For His 30th Birthday, Lillard Asks His Teammates For That Which Cannot Be Bought

by Casey Holdahl
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Damian Lillard takes his birthday pretty seriously. Born on the July 15, 1990, the 6-3 point guard typically rents out a venue in downtown Portland sometime around the middle of his birthday month to throw a party celebrating another trip around the sun. Friends and Lillard’s extended family are always in attendance, seeing as how it’s one of the few times of the year in which he has some time to entertain off the court.

But this year, there was no Lillard birthday bash. No acquaintances trying to get added to the list at the last second, no busses full of Lillard’s cousins, aunts and uncles party-hopping from one location to the next. Not being able to hold parties is the new normal thanks to the COVID-19 pandemic, so in that way, Lillard’s situation isn’t all that unique. However, most people aren’t also quarantined on the other side of the country from their families and most of their friends as they embark on an unprecedented attempt to restart the 2019-20 NBA season and save the 2020 playoffs.

“My family has always done big things for birthday parties, that’s always been a big thing in my family,” said Lillard. “It was definitely weird not being with my family.”

So, with somewhat of a heavy heart, Lillard asked his teammates in attendance at his impromptu 30th birthday dinner at Ale and Compass in the Yacht Club Hotel at Walt Disney World in Orlando for just one gift: “Let’s not waste our (expletive) time out here.”

It’s not exactly a new sentiment for Lillard, as he’s stated some version of notion since it was officially announced that the NBA would attempt a 22-team, eight-game restart of the regular season in Orlando. But since he was in the fledgling hours of the third decade of his life thousands of miles away from home -- he said it was just the second birthday he could remember not being with family on his birthday -- it seemed like a good time to reiterate.

“I think the sacrifice is being here given the circumstances of us being in a pandemic and us not knowing 100 percent what could happen in this bubble,” said Lillard. “I think that’s a sacrifice by itself, being away from our families, coming out here for the entertainment of the NBA fans. Obviously we make great money to do that but your health is the most important thing and I think that’s a major sacrifice that we’ve all made. I wanted to share that message with the team just because I think the easy thing to do would be to come here and make up excuse that we haven’t played in months.”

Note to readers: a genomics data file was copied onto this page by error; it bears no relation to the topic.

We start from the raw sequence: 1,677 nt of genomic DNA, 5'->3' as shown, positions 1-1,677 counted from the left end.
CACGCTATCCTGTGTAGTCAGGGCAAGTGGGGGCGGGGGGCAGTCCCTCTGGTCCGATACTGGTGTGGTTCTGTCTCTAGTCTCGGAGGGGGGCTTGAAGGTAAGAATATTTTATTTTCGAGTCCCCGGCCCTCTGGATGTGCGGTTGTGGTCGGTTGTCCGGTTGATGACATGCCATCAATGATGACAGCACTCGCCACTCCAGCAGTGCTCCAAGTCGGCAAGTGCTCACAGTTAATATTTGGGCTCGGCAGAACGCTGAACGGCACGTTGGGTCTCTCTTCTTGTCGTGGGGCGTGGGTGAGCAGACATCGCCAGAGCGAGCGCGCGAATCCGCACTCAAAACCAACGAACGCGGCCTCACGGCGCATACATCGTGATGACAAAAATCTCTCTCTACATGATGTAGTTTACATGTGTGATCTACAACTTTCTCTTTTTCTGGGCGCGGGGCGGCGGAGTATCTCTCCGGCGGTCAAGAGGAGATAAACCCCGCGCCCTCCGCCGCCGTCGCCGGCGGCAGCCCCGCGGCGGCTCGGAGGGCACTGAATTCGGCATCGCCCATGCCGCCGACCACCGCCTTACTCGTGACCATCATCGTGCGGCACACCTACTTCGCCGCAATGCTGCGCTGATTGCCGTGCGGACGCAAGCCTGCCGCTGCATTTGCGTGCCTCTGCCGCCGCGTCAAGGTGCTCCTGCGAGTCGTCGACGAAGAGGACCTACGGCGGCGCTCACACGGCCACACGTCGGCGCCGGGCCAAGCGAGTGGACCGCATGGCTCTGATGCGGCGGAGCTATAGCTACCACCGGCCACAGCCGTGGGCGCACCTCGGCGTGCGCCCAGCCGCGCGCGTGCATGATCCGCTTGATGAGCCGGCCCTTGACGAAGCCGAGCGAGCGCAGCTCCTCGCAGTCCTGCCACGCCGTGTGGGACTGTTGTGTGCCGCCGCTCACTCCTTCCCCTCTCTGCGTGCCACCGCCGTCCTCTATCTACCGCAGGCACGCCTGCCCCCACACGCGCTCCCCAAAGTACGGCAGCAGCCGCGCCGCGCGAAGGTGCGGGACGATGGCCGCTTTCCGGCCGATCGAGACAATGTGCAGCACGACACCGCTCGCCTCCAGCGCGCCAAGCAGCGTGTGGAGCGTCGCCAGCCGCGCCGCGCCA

Lillard message speaks to the fact that the Trail Blazers have a tough road ahead if they’re to qualify for the playoffs for the seventh-consecutive season. Only having eight games to make up a four-game deficit in order to even force a play-in series, let alone staying in front of the four teams either tied or just a few games back from their position, while having one of the more difficult schedules makes the Trail Blazers situation unenviable, even with the likes of Jusuf Nurkić and Zach Collins returning to the lineup. Even their best might not be enough, so for his birthday, Lillard simply requested that they give their all, not to him, but to the themselves.

“There’s a lot of ways out the back door, so I just wanted to make sure that we understood this is a great opportunity for us, to come out and make a push in the playoffs,” said Lillard. “Everybody is basically starting from scratch, everybody is going to be dealing with a little bit of rust. It’s a great opportunity for us, so let’s not come out here and take the easy way out and basically waste a month and a half of our time. Let’s make the most of it and do what our team is capable of doing, and that’s making a run.”

There are no indications that the Trail Blazers are taking their time in Orlando anything other than very seriously. In fact, Lillard said he probably didn’t need to say anything considering the way the team have conducted themselves on the practice court, in the weight room and with regard to observing the rules of the relatively strict rules of the NBA bubble.

But you only get one birthday wish per year, and when you’ve got just about everything you want in terms of material possessions, it’s hard to pass up an opportunity to request that which cannot be bought. So Lillard, as he’s been known to do over the course of his professional career, took his shot.

“Let’s come out here, be aggressive, try to put our best foot forward and live with whatever the result is,” said Lillard. “At least have the effort and your mind in the right place so we could do that. That was my reason for saying that. If we come out here loose -- ‘let’s see how it goes’ -- and not really determined then you’re setting yourself up for failure. So I just wanted to make that as clear as possible.”


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